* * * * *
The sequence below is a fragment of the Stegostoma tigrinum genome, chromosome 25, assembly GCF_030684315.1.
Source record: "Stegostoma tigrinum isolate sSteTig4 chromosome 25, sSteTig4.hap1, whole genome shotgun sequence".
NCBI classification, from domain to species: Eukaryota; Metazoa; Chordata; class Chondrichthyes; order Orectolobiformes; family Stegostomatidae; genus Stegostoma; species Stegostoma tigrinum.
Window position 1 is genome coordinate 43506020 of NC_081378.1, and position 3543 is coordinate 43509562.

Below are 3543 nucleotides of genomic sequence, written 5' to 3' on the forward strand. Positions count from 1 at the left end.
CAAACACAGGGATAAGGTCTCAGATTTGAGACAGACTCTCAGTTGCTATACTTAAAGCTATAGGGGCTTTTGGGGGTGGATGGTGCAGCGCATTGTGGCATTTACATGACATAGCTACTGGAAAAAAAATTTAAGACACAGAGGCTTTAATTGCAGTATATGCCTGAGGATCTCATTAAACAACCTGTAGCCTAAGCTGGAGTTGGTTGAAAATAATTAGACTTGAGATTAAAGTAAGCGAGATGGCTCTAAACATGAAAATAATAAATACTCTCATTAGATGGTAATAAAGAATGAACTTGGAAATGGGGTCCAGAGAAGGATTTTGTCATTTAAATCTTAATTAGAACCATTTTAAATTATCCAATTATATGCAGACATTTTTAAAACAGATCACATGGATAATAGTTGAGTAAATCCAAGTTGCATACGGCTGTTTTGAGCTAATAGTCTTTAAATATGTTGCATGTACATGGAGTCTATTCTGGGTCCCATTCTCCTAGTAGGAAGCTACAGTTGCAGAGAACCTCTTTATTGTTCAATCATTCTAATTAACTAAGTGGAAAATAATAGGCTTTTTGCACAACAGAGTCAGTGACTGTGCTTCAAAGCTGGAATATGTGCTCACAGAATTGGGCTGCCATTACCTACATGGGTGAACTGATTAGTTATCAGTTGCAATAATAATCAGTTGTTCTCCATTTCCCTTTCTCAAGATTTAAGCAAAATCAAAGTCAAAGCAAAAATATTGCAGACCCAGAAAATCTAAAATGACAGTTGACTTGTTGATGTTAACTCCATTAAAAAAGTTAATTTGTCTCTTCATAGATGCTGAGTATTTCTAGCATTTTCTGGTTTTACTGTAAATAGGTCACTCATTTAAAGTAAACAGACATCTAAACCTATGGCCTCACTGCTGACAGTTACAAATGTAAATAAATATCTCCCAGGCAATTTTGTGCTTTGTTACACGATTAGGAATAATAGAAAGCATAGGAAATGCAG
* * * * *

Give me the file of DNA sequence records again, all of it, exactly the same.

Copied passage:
The sequence below is a fragment of the Stegostoma tigrinum genome, chromosome 25, assembly GCF_030684315.1.
Source record: "Stegostoma tigrinum isolate sSteTig4 chromosome 25, sSteTig4.hap1, whole genome shotgun sequence".
NCBI classification, from domain to species: Eukaryota; Metazoa; Chordata; class Chondrichthyes; order Orectolobiformes; family Stegostomatidae; genus Stegostoma; species Stegostoma tigrinum.
Window position 1 is genome coordinate 43506020 of NC_081378.1, and position 3543 is coordinate 43509562.

Below are 3543 nucleotides of genomic sequence, written 5' to 3' on the forward strand. Positions count from 1 at the left end.
CAAACACAGGGATAAGGTCTCAGATTTGAGACAGACTCTCAGTTGCTATACTTAAAGCTATAGGGGCTTTTGGGGGTGGATGGTGCAGCGCATTGTGGCATTTACATGACATAGCTACTGGAAAAAAAATTTAAGACACAGAGGCTTTAATTGCAGTATATGCCTGAGGATCTCATTAAACAACCTGTAGCCTAAGCTGGAGTTGGTTGAAAATAATTAGACTTGAGATTAAAGTAAGCGAGATGGCTCTAAACATGAAAATAATAAATACTCTCATTAGATGGTAATAAAGAATGAACTTGGAAATGGGGTCCAGAGAAGGATTTTGTCATTTAAATCTTAATTAGAACCATTTTAAATTATCCAATTATATGCAGACATTTTTAAAACAGATCACATGGATAATAGTTGAGTAAATCCAAGTTGCATACGGCTGTTTTGAGCTAATAGTCTTTAAATATGTTGCATGTACATGGAGTCTATTCTGGGTCCCATTCTCCTAGTAGGAAGCTACAGTTGCAGAGAACCTCTTTATTGTTCAATCATTCTAATTAACTAAGTGGAAAATAATAGGCTTTTTGCACAACAGAGTCAGTGACTGTGCTTCAAAGCTGGAATATGTGCTCACAGAATTGGGCTGCCATTACCTACATGGGTGAACTGATTAGTTATCAGTTGCAATAATAATCAGTTGTTCTCCATTTCCCTTTCTCAAGATTTAAGCAAAATCAAAGTCAAAGCAAAAATATTGCAGACCCAGAAAATCTAAAATGACAGTTGACTTGTTGATGTTAACTCCATTAAAAAAGTTAATTTGTCTCTTCATAGATGCTGAGTATTTCTAGCATTTTCTGGTTTTACTGTAAATAGGTCACTCATTTAAAGTAAACAGACATCTAAACCTATGGCCTCACTGCTGACAGTTACAAATGTAAATAAATATCTCCCAGGCAATTTTGTGCTTTGTTACACGATTAGGAATAATAGAAAGCATAGGAAATGCAG